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Sales of vehicles speed up 25%

CHINA'S vehicle sales accelerated 25 percent in February, reversing from a 14-percent drop a month earlier, as demand for small cars surged after the government launched stimulus measures.

Sales of passenger cars, buses and trucks rose to 827,600 last month, the China Association of Automobile Manufacturers said in a report yesterday.

It's the first year-on-year gain since October after the financial crisis and economic slowdown took their toll on vehicle demand.

The sales increase means that China continues to stay ahead of the United States in new car sales. Vehicle sales for the first two months climbed 2.7 percent to 1.56 million units in China while they plunged 39 percent to 1.35 million in the US.

In mid-January, the central government announced it would halve a tax on small vehicles and pledged to offer 5 billion yuan in subsidies to boost vehicle demand in rural areas after 2008 sales grew at the slowest pace in a decade.

The CAAM said that the positive measures spurred domestic demand for cars with engine capacities of 1.6-liters or less and played a key role in the recovery of the market. Sales of small cars, which composed 70 percent of the passenger car market, jumped 19 percent in the first two months, compared to the 5.8 percent for the overall passenger car market.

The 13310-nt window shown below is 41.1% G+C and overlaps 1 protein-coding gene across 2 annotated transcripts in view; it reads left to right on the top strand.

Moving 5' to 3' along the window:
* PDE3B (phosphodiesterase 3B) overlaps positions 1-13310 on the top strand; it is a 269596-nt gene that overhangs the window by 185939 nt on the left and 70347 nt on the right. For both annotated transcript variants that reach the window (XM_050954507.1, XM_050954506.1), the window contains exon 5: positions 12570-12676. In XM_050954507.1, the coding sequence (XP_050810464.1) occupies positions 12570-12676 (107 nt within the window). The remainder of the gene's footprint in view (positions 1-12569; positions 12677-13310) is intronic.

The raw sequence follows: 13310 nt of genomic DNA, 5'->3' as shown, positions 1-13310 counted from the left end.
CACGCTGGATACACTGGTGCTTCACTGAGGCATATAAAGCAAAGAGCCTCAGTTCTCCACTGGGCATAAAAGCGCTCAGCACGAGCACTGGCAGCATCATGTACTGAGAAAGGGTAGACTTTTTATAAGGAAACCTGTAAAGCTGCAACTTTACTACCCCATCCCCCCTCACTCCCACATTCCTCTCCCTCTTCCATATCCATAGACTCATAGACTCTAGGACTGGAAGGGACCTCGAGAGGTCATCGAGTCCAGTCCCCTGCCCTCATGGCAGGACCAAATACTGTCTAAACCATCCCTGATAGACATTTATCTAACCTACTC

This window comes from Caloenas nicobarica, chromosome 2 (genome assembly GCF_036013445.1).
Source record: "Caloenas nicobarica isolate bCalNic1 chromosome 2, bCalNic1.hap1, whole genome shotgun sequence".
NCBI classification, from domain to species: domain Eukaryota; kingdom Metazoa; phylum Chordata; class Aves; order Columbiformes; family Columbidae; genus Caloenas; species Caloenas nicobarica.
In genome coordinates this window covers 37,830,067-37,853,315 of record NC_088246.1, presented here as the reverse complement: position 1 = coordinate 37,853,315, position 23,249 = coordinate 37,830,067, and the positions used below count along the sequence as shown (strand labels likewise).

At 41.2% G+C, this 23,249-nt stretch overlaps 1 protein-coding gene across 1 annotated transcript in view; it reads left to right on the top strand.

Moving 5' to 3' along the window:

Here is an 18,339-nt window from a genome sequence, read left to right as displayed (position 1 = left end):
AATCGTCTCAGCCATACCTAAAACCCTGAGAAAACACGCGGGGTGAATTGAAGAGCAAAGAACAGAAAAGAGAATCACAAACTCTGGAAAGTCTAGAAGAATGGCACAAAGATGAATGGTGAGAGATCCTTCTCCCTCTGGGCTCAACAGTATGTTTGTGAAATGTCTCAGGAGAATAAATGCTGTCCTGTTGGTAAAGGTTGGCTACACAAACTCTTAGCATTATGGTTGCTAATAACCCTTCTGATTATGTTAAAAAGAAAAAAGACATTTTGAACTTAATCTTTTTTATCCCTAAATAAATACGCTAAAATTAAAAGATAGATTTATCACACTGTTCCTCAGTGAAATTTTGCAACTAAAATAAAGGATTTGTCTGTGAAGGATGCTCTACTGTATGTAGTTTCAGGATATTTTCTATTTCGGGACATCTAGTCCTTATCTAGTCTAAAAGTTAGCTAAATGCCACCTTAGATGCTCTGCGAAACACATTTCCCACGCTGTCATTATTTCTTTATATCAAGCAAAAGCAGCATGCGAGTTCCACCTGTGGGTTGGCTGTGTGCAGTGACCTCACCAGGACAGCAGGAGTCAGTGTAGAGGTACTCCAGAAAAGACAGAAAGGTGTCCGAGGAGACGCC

The top 10 best-selling models, including FAW Group's Xiali and Geely Automobile's Free Cruiser were major small cars.

Rao Da, secretary general of the China Passenger Car Association, was skeptical whether the growing sales momentum would last for the whole year as the impact of the stimulus would fade. The surge in February sales was also a result of the sales slump in 2008 as snowstorms suspended production and curbed demand.

Led by BYD F3 and Chery QQ compacts, sales of China-branded vehicles totaled 131,700 units, or 31 percent of the market. Passenger-car sales, including sport-utility and multipurpose vehicles, rose 24 percent last month to 607,300, the CPCA said.


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